Pharmacy savings from a tech’s view


I’ve been working as a pharmacy technician for 8 years and I see people day in and day out struggling to pay for their medication. Today’s insurance has changed so much from what it use to be. Premiums are costing us more and more and were saving less and less. Prescription drug use increases with age , almost 40% of older Americans use five or more prescription drugs per month according to Last year Americans spent $272 billion on prescription drugs in retail pharmacies. I would encourage everyone to be a smart shopper and look for the best deals and best insurance. There are many ways to save at the pharmacy.

Splitting higher-dose pills …….. a medication that is 40mg tablet can be split to a 20mg and often cost the same. Some medication are scored where they can be split. Some are not safe to split due to extended released, time released and of course capsules. Just ask your pharmacist or doctor if your medication is safe and or would actually save you money.  Don’t forget you need to buy a pill splitter or ask to have it done so that its split more accurate.

Have a patient-doctor relationship & savings card…….. Talk with your doctor about how your on a budget and how you need something affordable. Don’t be afraid to ask your doctor for samples or discount cards. Drug manufactures frequently send them samples and coupons all the time, Just don’t forget to READ THE FINE PRINT! That’s very important and some also require you to activate it but if you take the time it can possibly save you a good bit of money even with insurance. Sometimes the same Drug reps come to the pharmacy so it doesn’t hurt to ask if they have any as well. There are ton of discount cards out there and I’ve noticed some people saving with a new app called that seems to help. It tells you the cheapest pharmacy for your medication, it works for some and some not, just remember it isn’t always what it says it is but it doesn’t hurt to ask. Even though some say savings up to 75% off, don’t expect it to actually get that. Yes some do save that much but most don’t,  Be nice to your pharmacy staff and they will be nice to you, they will try to help you save as much as they can.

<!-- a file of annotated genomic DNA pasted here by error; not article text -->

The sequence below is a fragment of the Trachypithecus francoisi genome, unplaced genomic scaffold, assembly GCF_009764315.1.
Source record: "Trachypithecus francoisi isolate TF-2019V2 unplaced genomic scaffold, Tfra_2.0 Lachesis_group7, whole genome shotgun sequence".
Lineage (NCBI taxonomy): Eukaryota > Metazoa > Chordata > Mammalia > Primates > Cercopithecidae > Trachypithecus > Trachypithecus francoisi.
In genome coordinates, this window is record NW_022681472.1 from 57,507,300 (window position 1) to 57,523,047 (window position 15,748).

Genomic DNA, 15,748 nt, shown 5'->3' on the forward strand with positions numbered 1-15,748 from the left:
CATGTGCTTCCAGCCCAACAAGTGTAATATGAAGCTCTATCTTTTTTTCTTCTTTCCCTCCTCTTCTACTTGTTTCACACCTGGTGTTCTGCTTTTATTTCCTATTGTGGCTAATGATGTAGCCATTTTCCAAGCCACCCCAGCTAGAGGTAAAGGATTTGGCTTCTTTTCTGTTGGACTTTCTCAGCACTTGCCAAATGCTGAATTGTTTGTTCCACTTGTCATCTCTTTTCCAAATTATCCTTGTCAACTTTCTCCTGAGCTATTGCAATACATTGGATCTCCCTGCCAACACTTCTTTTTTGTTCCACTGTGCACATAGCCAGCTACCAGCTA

Go generic….. Most pharmacies will fill your medication generic unless your doctor writes brand name necessary, you request brand name, or a generic is not available yet. According to the congressional budget office, generic drugs save consumers an estimated $8-$10billion a year at retail pharmacies. These drugs are chemically identical (bio-equivalent)  to a brand name and have to be approved by the FDA just like a brand drug has to be. They check to make sure a generic has the same high quality, strength,stability and purity as a brand name. Generics can save you between 30%-80%. Ask if your pharmacy has a list of generics at a cheaper rate such as Walmart $4 list, it could possibly be cheaper without insurance. Antidepressant Citalopram (Celexa) 40mg is $10 for a 3 month supply (which they are scored so if your doctor approved your 20mg dosage for this it could turn into a 6 month supply) at Walmart and cheap at other major retail but if you were to go to a independent some could be triple that. Not saying don’t go to your independent pharmacy just make sure your getting the best deal possible. Insurance companies can charge even higher rates which can increase future premiums. Just about every drug plan has a list of covered drugs called a formulary. Drugs that aren’t on the formulary have the highest out-of-pocket costs or simply aren’t covered at all. The weight loss pill adipex (phentermine) is not covered by the majority of insurance companies and is $26 at Walmart and is usually half that at a retail pharmacy. Again, there are tons of discount cards just be a smart shopper.